How to not die

Discussion in 'Perl Misc' started by BeHealthy@gmail.com, Oct 9, 2005.

  1. Guest

    I am using XML::RSS module to parse lots of RSS files in batch. However
    if one of the RSS files has invalid format, then a die call is thrown
    from the parser. Is there any way I can handle the die call, so that
    the program can keep running by skipping the invalid RSS file?
    , Oct 9, 2005
    #1
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  2. Also sprach :

    > I am using XML::RSS module to parse lots of RSS files in batch. However
    > if one of the RSS files has invalid format, then a die call is thrown
    > from the parser. Is there any way I can handle the die call, so that
    > the program can keep running by skipping the invalid RSS file?


    Use a BLOCK-eval (not to be confused with STRING-eval):

    eval {
    # code that potentially dies
    }
    if ($@) {
    print "Code died with message '$@'";
    }

    Tassilo
    --
    use bigint;
    $n=71423350343770280161397026330337371139054411854220053437565440;
    $m=-8,;;$_=$n&(0xff)<<$m,,$_>>=$m,,print+chr,,while(($m+=8)<=200);
    Tassilo v. Parseval, Oct 9, 2005
    #2
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  3. "" <> writes:

    > Is there any way I can handle the die call


    Wrap your code in a block eval() - not to be confused with a string eval().
    eval() returns undef on failure, and you can check $@ for the message given
    to die(). For instance:

    # Not a complete program, obviously...
    eval {
    do_something();
    } or {
    warn $@ if $@;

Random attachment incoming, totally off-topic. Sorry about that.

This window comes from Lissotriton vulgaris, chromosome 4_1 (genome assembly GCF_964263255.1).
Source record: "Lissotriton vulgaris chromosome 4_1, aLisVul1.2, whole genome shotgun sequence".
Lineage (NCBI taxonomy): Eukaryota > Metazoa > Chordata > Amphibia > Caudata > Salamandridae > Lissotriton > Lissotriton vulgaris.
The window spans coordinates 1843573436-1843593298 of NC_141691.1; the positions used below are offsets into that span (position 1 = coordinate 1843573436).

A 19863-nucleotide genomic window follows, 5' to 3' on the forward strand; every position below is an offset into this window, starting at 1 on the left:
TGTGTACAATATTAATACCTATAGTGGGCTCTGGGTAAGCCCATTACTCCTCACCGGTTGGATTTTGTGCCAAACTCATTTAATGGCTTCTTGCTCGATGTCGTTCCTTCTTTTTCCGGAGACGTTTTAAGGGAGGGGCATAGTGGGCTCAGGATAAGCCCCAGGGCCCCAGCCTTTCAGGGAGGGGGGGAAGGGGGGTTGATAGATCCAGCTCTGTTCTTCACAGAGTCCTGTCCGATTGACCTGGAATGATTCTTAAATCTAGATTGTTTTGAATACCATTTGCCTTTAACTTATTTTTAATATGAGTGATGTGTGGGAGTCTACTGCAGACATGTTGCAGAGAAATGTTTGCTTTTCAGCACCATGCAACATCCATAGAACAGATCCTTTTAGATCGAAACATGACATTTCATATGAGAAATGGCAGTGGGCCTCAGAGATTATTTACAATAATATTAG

}

    sherm--

    --
    Cocoa programming in Perl: http://camelbones.sourceforge.net
    Hire me! My resume: http://www.dot-app.org
    Sherm Pendley, Oct 9, 2005
    #3
  4. Also sprach Sherm Pendley:

    > "" <> writes:
    >
    >> Is there any way I can handle the die call

    >
    > Wrap your code in a block eval() - not to be confused with a string eval().
    > eval() returns undef on failure, and you can check $@ for the message given
    > to die(). For instance:
    >
    > # Not a complete program, obviously...
    > eval {
    > do_something();
    > } or {
    > warn $@ if $@;
    > }


    Depending on do_something's return value, this might still execute the
    or-branch. I'd rather write this as:

    eval {
    do_something();
    1;
    } or warn $@;

    Tassilo
    --
    use bigint;
    $n=71423350343770280161397026330337371139054411854220053437565440;
    $m=-8,;;$_=$n&(0xff)<<$m,,$_>>=$m,,print+chr,,while(($m+=8)<=200);
    Tassilo v. Parseval, Oct 9, 2005
    #4
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